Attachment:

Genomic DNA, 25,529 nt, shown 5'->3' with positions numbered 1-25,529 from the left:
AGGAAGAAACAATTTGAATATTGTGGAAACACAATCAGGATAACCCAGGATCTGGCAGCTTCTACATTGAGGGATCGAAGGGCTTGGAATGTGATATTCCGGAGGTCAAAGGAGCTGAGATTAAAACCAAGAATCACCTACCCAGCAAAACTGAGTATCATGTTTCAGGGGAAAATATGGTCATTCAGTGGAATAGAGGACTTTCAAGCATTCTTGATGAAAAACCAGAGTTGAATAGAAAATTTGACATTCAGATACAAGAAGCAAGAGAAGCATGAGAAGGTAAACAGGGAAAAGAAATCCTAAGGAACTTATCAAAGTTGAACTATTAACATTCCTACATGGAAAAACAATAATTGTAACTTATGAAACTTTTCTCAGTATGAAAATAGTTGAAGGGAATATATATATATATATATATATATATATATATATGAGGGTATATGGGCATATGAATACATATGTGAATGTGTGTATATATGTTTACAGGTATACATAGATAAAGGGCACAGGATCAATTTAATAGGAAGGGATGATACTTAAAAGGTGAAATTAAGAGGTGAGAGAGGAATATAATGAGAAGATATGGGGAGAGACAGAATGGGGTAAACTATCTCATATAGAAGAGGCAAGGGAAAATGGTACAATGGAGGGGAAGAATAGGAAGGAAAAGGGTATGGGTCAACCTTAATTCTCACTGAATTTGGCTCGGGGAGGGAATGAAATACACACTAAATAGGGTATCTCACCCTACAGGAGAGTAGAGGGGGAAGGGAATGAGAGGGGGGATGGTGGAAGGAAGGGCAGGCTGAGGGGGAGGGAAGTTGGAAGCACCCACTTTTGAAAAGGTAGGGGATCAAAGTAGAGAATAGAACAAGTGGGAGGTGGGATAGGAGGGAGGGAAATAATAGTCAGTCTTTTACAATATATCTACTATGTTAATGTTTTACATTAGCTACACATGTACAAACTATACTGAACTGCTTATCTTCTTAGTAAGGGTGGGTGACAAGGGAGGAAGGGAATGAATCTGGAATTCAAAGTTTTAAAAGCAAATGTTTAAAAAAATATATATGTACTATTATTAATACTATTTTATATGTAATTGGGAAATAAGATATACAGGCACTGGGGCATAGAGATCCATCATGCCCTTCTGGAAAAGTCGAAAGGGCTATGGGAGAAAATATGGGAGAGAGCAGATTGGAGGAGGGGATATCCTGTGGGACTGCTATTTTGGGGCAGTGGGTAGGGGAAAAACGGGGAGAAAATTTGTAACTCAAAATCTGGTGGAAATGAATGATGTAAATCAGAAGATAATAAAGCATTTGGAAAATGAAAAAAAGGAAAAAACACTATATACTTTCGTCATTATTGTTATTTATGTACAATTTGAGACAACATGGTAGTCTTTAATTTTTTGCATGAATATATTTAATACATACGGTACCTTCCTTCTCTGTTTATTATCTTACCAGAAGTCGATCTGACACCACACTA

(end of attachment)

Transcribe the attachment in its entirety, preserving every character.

Genomic DNA, 25,529 nt, shown 5'->3' with positions numbered 1-25,529 from the left:
AGGAAGAAACAATTTGAATATTGTGGAAACACAATCAGGATAACCCAGGATCTGGCAGCTTCTACATTGAGGGATCGAAGGGCTTGGAATGTGATATTCCGGAGGTCAAAGGAGCTGAGATTAAAACCAAGAATCACCTACCCAGCAAAACTGAGTATCATGTTTCAGGGGAAAATATGGTCATTCAGTGGAATAGAGGACTTTCAAGCATTCTTGATGAAAAACCAGAGTTGAATAGAAAATTTGACATTCAGATACAAGAAGCAAGAGAAGCATGAGAAGGTAAACAGGGAAAAGAAATCCTAAGGAACTTATCAAAGTTGAACTATTAACATTCCTACATGGAAAAACAATAATTGTAACTTATGAAACTTTTCTCAGTATGAAAATAGTTGAAGGGAATATATATATATATATATATATATATATATATATGAGGGTATATGGGCATATGAATACATATGTGAATGTGTGTATATATGTTTACAGGTATACATAGATAAAGGGCACAGGATCAATTTAATAGGAAGGGATGATACTTAAAAGGTGAAATTAAGAGGTGAGAGAGGAATATAATGAGAAGATATGGGGAGAGACAGAATGGGGTAAACTATCTCATATAGAAGAGGCAAGGGAAAATGGTACAATGGAGGGGAAGAATAGGAAGGAAAAGGGTATGGGTCAACCTTAATTCTCACTGAATTTGGCTCGGGGAGGGAATGAAATACACACTAAATAGGGTATCTCACCCTACAGGAGAGTAGAGGGGGAAGGGAATGAGAGGGGGGATGGTGGAAGGAAGGGCAGGCTGAGGGGGAGGGAAGTTGGAAGCACCCACTTTTGAAAAGGTAGGGGATCAAAGTAGAGAATAGAACAAGTGGGAGGTGGGATAGGAGGGAGGGAAATAATAGTCAGTCTTTTACAATATATCTACTATGTTAATGTTTTACATTAGCTACACATGTACAAACTATACTGAACTGCTTATCTTCTTAGTAAGGGTGGGTGACAAGGGAGGAAGGGAATGAATCTGGAATTCAAAGTTTTAAAAGCAAATGTTTAAAAAAATATATATGTACTATTATTAATACTATTTTATATGTAATTGGGAAATAAGATATACAGGCACTGGGGCATAGAGATCCATCATGCCCTTCTGGAAAAGTCGAAAGGGCTATGGGAGAAAATATGGGAGAGAGCAGATTGGAGGAGGGGATATCCTGTGGGACTGCTATTTTGGGGCAGTGGGTAGGGGAAAAACGGGGAGAAAATTTGTAACTCAAAATCTGGTGGAAATGAATGATGTAAATCAGAAGATAATAAAGCATTTGGAAAATGAAAAAAAGGAAAAAACACTATATACTTTCGTCATTATTGTTATTTATGTACAATTTGAGACAACATGGTAGTCTTTAATTTTTTGCATGAATATATTTAATACATACGGTACCTTCCTTCTCTGTTTATTATCTTACCAGAAGTCGATCTGACACCACACTA